(4) A new RNA diffusion method is proposed, using 1DCM to generate chaotic sequences as the basis for randomly selecting encoding rules, decoding rules, and participating in RNA encoding operations.

The rest of the paper is structured as follows: Section 2 provides the theoretical background, Section 3 introduces the encryption scheme, Section 4 presents the simulation results, Section 5 conducts the performance analysis, and finally, the paper concludes in Section 6.

2  Theoretical Background

2.1 An Improve One-Dimensional Chaotic Map

According to the description in literature [30], optimizing trigonometric functions and correlation coefficients can enhance the performance of the reference chaotic map by constructing an improved one-dimensional chaotic map (1DCM).

In the 1DCM, this research uses the following iterative formula:

xn+1=f(xn)(1)

f(x)=πarcsin(cos(rx))(2)

Here r is a parameter, and r [0, 10], x is the variable, x [−5, 5].

The histogram of sequence statistics in literature [30], as shown in Fig. 1a, indicates that the distribution of the chaotic sequence of a one-dimensional chaos map is not uniform enough, and some data is concentrated on the left side. However, for a chaotic system to be effective, its chaotic sequence should have a uniform numerical distribution. Optimization measures can be taken to address this issue and improve the chaotic performance. For instance, the histogram of the improved 1DCM proposed in this paper is presented in Fig. 1b. The improved function mapping has a broader range and higher randomness, enabling it to enter the chaotic state more quickly and effectively. Fig. 1c displays the bifurcation diagram of the one-dimensional chaotic map when the parameter r is in the range of [0, 10] and the iteration range of the state variable x is within [−5, 5]. Fig. 1d displays the Lyapunov exponent (LE) diagram of the system, which demonstrates the excellent chaotic performance of the system. The behavior of the 1DCM system varies at different values of the parameter r, as follows:

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Figure 1: 1DCM performance: (a) Histogram of literature [29] chaotic sequence. (b) Histogram of the 1DCM sequence. (c) Bifurcation diagram. (d) Lyapunov exponent diagram

r = 0: the system converges to a fixed point where x stabilizes around 4.93.

0 < r < 0.313: the system exhibits periodic dynamic behavior with all negative LE, indicating asymptotic stability. Moreover, as r increases, the number of cycles gradually grows.

r0.313: the system reaches its first bifurcation point, leading to a transition from periodic behavior to chaotic behavior.

0.313 < r ≤ 10: the system displays chaotic dynamic behavior with positive LE. Additionally, we conducted the National Institute of Science and Technology (NIST) randomness test on the binary numbers generated by the pseudo-random sequence of the chaotic map. The test results, demonstrating the successful passing of all items, are presented in Table 1. Therefore, the chaos system utilized in the RNA diffusion stage of this paper demonstrates significant randomness. As a result, the 1DCM has a wider dynamic range, stronger pseudo-randomness, and better chaotic behavior than other systems. In addition, the mathematical formula is relatively simple, can generate random numbers faster, and can speed up the related work of RNA diffusion.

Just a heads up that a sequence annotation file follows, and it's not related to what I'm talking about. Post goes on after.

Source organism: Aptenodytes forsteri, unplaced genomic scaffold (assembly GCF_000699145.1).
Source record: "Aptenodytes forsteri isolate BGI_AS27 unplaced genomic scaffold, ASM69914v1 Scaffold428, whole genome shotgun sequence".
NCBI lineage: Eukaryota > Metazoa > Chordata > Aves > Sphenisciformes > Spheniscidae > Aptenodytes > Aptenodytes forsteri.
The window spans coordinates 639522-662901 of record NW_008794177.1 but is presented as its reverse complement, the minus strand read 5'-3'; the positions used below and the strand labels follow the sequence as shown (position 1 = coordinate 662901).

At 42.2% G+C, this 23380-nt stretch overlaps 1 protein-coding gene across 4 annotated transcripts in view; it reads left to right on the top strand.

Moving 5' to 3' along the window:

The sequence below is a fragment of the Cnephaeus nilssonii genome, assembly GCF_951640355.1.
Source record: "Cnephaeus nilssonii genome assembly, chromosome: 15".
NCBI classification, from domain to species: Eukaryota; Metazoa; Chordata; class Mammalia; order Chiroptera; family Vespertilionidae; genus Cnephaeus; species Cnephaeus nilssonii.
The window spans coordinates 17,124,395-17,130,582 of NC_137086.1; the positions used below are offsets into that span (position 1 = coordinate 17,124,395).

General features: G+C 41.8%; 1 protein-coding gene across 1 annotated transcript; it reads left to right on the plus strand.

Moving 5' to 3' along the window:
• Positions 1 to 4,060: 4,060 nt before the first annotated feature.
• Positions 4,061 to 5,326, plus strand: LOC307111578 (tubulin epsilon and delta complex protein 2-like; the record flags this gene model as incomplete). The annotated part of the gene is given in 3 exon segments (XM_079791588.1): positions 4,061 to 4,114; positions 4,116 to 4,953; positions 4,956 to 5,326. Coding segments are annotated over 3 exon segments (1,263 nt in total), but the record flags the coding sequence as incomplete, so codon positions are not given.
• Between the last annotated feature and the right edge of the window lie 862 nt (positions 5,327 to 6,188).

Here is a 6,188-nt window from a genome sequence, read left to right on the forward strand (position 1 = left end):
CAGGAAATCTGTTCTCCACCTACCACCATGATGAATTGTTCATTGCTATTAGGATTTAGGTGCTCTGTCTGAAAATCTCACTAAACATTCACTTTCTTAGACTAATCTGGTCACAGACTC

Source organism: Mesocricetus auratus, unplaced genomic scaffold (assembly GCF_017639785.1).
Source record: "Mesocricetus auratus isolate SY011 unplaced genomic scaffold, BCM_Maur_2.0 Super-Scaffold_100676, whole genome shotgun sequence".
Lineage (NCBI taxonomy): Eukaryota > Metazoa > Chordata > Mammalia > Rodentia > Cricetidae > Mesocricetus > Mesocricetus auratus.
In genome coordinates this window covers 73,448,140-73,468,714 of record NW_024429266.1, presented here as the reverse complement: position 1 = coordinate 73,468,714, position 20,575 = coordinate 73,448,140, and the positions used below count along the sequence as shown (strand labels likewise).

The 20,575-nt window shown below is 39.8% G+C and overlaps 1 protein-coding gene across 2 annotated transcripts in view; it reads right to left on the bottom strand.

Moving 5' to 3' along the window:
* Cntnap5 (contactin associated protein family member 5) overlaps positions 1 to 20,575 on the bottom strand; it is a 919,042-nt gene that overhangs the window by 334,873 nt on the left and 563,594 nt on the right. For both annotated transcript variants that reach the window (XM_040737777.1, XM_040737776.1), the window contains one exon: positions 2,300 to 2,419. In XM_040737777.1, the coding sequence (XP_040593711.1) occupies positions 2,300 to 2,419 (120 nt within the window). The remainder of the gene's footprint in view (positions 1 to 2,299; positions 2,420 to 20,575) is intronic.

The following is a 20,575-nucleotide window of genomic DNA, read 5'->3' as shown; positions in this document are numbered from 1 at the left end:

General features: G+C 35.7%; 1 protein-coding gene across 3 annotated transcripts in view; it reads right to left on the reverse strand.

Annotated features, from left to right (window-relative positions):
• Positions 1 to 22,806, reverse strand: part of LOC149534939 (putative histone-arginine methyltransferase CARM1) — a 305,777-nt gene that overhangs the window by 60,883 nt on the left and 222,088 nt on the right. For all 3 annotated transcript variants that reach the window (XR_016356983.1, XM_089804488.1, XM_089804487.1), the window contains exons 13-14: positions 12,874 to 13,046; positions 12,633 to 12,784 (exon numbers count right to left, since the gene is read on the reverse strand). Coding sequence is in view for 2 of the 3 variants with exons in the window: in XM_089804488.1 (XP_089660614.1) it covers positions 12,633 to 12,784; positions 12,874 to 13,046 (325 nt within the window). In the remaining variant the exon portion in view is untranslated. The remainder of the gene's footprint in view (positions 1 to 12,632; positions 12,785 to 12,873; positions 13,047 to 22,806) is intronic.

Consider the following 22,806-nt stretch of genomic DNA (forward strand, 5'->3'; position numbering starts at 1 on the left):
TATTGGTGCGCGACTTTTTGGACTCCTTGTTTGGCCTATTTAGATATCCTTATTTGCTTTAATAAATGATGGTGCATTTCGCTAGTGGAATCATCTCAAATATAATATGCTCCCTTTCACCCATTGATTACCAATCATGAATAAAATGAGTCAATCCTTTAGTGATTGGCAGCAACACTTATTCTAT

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2.2 Lü Hyperchaotic System

The Lü chaotic system is a three-dimensional (3D) chaotic map proposed by Lü et al. in 2001 [31] that represents the transition process between the Lorenz and Chen systems. The system has a wide range of initial values, and its formula is given by:

x˙=a(y(t)x(t))(3)

y˙=x(t)z(t)+c(y(t))(4)

z˙=x(t)y(t)b(z(t))(5)

when a = 36 and b = 3, different chaotic states can be prevented by changing the value of c, as follows:

12.7 < c < 17.0: showing the state of Lorenz attractor.

17.0 < c < 23.0: showing the state of Lorenz and Chen transitional attractor.

23.0 < c < 28.5: showing Chen’s chaotic attractor state.

In this study, the parameters a and b are given inputs, and the values of c are varied to observe the different chaotic states. When c = 15, c = 20, c = 28, and c = 28.8, the ordinary differential Equations 45 (ode45) equations were used to solve the problem, and the multi-scroll attractor was drawn. Figs. 2a2d depict the three-dimensional attractor diagrams of the Lü chaos system for different values of c. This study selects the chaotic state of the Lü system at 23.0 < c < 28.5, which is similar to Chen’s chaotic state but has a larger initial value range, better chaotic characteristics, and a larger dynamic range than other value intervals.

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Figure 2: 3D chaotic attractor diagram of Lü chaotic map when a = 36, b = 3. (a) c = 15. (b) c = 20. (c) c = 28. (d) c = 28.8